One of my favorite parts of Bolivian culture are the Cholitas: the indiginous women with bowler hats and fancy skirts and shawls, carrying huge parcels of goods tied to their backs in colorful blankets. They are strong, proud women with a great sense of both style and social justice.
I was already fascinated by my dealings with cholita street vendors before I talked to my temporary roommate Dan Keane (the local AP reporter) about the cholita culture. Cholas was a generic term for country women, but the cholitas were a cultural statement that was adopted by both the poor women from El Alto and outer environments (where they worked the fields and do other tough labors in the middle of nowhere in their colorful garb) and many urban women, who would bling out their ensembles with the finest shawls and jewelry. And in both cases, they’re strong women who don’t take shit from anyone and who form an important backbone to the indiginous social movements that swept Evo Morales to power.
On Wednesday night, when I took the overnight bus from Cochabamba back to La Paz, I gained a new appreciation for the cholitas. There were two of them a row back and across the aisle from my front top row seat. They had huge parcels of stuff wrapped into their blankets — most likely bound for the Thursday market in El Alto — which they used to make a nest for themselves in their cama bus seats. They lounged, talked, and chewed their coca as we waited for the trip to begin.
Across from me were a young Canadian guy doing volunteer work in Bolivia and his visiting mother. They didn’t speak much Spanish, so when a women from the bus company appealed to them, I (who understands probably less than half of what people tell me at any given time) had to translate, surmising from the words debajo and enferma that she was asking them to move to seats in the bottom of the bus because sick people needed these front seats. They grudgingly complied and two healthy-looking young men took their places. “They don’t look sick to me,” the mom said as they left, but what’s done was done.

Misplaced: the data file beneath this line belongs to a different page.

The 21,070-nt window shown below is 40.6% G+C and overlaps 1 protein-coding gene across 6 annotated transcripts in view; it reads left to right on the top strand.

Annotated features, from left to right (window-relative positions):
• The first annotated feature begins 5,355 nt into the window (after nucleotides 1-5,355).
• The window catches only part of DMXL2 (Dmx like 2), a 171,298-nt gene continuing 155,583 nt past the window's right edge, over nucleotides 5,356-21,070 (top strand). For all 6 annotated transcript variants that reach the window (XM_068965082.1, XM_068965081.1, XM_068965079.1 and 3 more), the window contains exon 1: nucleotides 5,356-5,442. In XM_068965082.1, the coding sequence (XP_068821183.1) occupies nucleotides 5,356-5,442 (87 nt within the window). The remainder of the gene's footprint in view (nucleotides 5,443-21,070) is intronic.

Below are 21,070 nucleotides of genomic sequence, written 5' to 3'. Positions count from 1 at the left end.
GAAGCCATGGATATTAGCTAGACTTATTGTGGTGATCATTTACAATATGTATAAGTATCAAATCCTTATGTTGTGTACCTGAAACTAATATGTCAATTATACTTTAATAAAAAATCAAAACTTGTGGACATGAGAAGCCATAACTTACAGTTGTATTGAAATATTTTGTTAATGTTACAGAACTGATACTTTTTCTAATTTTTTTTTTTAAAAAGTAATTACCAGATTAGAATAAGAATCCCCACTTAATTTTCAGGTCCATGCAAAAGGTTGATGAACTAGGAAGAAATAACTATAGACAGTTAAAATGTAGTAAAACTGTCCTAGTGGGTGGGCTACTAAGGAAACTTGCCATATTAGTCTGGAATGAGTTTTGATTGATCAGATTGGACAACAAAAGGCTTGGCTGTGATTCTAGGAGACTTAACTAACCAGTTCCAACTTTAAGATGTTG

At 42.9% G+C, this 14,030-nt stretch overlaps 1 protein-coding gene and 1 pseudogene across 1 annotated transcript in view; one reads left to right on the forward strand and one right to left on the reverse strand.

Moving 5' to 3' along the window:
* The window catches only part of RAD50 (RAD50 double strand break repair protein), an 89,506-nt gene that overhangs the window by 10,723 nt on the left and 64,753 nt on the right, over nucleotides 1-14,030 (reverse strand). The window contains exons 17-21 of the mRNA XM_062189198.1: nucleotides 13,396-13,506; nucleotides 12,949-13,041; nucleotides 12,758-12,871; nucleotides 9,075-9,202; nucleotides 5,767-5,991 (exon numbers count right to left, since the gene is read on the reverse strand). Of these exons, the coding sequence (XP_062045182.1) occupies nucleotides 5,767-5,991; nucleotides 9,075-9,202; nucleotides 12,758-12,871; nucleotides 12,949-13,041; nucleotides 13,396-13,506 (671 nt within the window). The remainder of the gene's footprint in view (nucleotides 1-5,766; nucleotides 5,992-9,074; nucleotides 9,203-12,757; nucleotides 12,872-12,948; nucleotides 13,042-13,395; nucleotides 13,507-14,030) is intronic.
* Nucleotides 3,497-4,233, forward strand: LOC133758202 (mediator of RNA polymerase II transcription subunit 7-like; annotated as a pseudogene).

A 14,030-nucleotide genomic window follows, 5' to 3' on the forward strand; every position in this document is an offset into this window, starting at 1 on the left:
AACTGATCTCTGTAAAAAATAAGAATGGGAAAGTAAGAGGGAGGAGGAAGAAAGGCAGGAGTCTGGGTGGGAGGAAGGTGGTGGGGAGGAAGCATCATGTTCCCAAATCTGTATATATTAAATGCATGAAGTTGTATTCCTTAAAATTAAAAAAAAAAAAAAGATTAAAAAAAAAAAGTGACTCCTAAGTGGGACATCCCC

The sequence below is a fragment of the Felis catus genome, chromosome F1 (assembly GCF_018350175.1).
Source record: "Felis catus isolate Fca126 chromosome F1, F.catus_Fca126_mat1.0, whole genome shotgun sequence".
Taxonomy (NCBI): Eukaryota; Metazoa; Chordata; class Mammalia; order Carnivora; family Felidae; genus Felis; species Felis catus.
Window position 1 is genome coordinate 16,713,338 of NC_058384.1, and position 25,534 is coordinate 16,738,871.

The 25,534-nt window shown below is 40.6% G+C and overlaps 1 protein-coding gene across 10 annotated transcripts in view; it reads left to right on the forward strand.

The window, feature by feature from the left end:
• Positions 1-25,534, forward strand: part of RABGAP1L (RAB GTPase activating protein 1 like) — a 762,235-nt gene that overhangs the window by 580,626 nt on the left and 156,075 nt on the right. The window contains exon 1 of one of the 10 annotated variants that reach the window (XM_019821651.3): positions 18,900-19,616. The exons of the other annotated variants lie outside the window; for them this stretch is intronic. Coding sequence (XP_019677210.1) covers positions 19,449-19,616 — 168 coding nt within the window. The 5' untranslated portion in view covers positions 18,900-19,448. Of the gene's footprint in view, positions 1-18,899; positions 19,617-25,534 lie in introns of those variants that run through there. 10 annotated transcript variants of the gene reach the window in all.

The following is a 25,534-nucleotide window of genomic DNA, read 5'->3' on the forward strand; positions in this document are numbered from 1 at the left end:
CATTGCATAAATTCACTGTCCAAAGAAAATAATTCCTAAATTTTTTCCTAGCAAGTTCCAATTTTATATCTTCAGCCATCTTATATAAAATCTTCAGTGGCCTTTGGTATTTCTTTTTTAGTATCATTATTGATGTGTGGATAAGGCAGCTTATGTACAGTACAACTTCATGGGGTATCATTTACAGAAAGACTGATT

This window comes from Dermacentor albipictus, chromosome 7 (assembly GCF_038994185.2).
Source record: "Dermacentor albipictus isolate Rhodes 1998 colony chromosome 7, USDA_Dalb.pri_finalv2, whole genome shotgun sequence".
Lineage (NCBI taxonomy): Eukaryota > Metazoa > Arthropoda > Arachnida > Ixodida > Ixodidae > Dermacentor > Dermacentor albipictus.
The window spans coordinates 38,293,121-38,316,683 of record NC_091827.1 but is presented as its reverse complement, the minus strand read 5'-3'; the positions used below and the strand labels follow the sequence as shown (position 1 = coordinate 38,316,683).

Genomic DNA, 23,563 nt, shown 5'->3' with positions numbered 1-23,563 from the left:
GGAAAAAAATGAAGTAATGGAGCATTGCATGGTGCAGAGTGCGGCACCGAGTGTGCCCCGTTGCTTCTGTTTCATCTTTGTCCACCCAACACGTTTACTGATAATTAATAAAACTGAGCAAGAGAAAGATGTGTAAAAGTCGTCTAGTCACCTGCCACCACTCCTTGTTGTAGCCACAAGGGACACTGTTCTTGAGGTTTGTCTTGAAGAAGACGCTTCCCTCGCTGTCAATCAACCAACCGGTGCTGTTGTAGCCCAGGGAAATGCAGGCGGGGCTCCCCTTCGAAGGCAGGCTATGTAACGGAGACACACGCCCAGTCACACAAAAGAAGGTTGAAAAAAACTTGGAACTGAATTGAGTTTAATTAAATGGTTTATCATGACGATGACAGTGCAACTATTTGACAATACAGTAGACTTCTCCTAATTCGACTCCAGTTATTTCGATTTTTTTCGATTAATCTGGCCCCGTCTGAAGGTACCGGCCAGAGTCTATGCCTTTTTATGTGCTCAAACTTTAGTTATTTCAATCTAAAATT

A few minutes later, the woman came to me with the same spiel, but I resisted. I already knew from the Canadians that I’d paid more for my ticket than them, and when I bought mine in the morning, the bus company women made a point of noting that my seat — in the front with nobody next to me — was one of the best ones. So I made my points and waged my objections as the woman resorted to the pleading, almost childlike tones common in Bolivian beggars and the guy next to her (who was behind me and I couldn’t see, and whose rapid fire Spanish I couldn’t understand) tried to talked me out of my seat.
That’s when the Cholitas intervened, telling the pair that it was my seat, I bought it, and that they should leave me alone. There was something resolute and unmovable in their tone, as if they were in charge here and not the woman from the bus company. And after a few minutes, they won the argument. I don’t know for sure, but I got the sense that it was a ruling class man who wanted my seat and had coopted the company to help him get it, and that offended the cholitas’ sense of social justice. Whatever the case, after it was over, I offered the cholitas a sincere “Muchas gracias,” and they smiled at me as if we had together won a small victory and then they went back to their coca and their conversation.